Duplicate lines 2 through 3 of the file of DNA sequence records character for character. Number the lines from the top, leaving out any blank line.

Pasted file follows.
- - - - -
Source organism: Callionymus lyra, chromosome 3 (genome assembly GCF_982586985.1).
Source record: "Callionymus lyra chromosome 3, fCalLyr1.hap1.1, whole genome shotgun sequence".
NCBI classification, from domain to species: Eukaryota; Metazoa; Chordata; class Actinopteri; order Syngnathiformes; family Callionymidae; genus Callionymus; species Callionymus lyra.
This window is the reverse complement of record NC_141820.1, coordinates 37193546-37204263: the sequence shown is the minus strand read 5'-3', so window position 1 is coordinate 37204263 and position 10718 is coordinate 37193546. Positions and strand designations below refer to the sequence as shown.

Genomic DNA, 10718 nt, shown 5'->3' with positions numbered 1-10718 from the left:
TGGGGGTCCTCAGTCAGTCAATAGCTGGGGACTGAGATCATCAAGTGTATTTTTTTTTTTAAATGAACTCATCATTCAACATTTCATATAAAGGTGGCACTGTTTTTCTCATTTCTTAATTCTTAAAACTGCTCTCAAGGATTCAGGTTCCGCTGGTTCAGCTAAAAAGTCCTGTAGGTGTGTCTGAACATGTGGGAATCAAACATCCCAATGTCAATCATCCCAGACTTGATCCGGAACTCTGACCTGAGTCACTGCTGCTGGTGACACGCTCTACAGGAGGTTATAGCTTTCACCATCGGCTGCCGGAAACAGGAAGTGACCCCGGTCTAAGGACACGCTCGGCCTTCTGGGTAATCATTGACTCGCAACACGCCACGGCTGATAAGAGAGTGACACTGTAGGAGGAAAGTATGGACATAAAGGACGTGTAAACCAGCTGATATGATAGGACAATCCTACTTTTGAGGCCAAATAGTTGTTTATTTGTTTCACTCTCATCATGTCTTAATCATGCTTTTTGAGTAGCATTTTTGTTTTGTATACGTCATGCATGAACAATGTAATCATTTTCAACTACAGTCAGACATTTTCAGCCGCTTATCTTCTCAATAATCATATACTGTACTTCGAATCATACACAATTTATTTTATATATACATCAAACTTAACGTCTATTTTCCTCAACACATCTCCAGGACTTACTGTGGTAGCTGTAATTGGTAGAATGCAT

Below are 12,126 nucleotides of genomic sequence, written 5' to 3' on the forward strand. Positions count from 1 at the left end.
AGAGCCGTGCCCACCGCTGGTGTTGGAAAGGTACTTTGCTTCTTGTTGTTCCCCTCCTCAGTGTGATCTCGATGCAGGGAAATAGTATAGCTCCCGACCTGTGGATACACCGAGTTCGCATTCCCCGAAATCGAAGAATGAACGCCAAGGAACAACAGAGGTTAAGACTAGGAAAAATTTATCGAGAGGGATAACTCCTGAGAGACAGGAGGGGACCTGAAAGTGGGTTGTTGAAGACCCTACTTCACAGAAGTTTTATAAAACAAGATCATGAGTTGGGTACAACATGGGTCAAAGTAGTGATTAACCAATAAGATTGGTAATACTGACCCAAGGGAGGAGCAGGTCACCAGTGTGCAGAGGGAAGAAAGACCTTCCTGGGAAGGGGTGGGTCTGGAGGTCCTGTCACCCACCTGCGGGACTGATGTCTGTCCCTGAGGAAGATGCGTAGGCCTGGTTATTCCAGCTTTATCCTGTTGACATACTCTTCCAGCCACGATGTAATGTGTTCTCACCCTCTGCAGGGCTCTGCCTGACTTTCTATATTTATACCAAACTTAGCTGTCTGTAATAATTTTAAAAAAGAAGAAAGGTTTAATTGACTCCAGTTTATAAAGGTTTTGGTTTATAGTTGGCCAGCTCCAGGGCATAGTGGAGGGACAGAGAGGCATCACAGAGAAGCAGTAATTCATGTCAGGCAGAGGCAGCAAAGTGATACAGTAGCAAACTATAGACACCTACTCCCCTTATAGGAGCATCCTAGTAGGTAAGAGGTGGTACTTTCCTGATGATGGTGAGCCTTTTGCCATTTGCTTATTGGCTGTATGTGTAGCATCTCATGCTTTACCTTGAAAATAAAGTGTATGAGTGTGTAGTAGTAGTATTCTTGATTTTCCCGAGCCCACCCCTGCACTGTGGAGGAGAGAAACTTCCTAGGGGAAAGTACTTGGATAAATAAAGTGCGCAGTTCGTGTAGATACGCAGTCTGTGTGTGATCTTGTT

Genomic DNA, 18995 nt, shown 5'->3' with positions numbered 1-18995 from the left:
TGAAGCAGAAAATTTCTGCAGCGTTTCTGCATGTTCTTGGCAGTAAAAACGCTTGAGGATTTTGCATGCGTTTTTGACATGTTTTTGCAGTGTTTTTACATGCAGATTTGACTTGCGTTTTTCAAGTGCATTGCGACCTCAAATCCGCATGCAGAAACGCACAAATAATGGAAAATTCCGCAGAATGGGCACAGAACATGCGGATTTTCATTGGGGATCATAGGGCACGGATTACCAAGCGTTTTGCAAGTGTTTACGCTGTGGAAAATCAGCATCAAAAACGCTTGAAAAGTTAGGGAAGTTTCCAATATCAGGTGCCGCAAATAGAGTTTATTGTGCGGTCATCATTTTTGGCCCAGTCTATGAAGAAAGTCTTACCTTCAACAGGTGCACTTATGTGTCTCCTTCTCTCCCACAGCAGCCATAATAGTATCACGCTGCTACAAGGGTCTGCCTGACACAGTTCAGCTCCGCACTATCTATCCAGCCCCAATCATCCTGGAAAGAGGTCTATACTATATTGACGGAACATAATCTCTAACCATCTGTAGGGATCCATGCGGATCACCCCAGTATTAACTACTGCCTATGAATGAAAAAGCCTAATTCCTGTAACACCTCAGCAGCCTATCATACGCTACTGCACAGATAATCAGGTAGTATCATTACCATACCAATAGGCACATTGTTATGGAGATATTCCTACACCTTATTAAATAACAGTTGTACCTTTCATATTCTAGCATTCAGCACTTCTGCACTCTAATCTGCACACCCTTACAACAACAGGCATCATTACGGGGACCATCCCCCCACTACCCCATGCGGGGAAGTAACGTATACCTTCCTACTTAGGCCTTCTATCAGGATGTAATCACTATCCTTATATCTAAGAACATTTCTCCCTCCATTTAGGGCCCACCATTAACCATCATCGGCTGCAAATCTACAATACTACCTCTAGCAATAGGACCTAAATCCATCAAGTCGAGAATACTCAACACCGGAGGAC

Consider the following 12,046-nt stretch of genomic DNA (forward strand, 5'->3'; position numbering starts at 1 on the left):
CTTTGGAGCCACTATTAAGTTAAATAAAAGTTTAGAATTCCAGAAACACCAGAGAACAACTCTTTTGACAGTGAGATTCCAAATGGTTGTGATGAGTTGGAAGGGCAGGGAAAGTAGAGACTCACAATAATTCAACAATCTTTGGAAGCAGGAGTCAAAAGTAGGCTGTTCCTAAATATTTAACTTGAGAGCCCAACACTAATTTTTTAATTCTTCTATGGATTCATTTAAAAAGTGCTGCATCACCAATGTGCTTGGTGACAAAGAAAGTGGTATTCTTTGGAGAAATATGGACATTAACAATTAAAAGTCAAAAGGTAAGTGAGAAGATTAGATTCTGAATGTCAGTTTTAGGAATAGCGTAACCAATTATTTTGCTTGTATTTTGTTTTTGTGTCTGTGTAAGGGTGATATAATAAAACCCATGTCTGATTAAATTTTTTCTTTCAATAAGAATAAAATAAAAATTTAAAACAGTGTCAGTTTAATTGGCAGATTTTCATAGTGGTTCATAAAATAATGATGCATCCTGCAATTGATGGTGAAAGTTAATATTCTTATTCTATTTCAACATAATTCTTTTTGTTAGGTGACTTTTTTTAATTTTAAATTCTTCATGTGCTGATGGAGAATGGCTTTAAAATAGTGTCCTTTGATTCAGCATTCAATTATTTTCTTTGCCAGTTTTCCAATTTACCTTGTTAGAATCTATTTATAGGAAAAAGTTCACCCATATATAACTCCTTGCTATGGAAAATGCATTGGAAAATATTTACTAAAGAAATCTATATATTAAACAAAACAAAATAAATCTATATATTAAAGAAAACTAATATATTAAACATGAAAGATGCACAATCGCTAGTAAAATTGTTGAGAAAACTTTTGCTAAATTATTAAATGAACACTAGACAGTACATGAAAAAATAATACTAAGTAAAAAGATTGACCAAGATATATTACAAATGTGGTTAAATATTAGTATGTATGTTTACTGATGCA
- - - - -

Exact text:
Source record: "Callionymus lyra chromosome 3, fCalLyr1.hap1.1, whole genome shotgun sequence".
NCBI classification, from domain to species: Eukaryota; Metazoa; Chordata; class Actinopteri; order Syngnathiformes; family Callionymidae; genus Callionymus; species Callionymus lyra.